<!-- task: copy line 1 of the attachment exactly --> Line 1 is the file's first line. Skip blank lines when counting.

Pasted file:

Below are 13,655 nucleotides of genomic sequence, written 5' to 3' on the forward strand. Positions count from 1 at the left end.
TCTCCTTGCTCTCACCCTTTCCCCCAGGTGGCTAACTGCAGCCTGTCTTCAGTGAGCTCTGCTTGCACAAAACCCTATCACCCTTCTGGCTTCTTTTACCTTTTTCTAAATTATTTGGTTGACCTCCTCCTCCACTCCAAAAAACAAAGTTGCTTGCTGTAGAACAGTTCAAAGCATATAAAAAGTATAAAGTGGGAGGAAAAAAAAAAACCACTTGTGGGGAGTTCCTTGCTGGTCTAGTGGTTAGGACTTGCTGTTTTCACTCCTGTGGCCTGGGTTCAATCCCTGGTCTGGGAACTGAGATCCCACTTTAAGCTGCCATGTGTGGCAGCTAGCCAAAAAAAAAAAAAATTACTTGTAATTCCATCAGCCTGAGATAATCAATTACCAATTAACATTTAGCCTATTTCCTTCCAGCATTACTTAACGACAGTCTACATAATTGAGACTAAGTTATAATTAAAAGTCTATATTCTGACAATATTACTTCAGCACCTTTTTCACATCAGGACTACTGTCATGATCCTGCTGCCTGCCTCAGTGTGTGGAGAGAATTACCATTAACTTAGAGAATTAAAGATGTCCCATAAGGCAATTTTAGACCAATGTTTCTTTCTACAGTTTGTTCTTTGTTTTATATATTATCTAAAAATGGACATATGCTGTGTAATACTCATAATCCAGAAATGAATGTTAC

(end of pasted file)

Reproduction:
Below are 13,655 nucleotides of genomic sequence, written 5' to 3' on the forward strand. Positions count from 1 at the left end.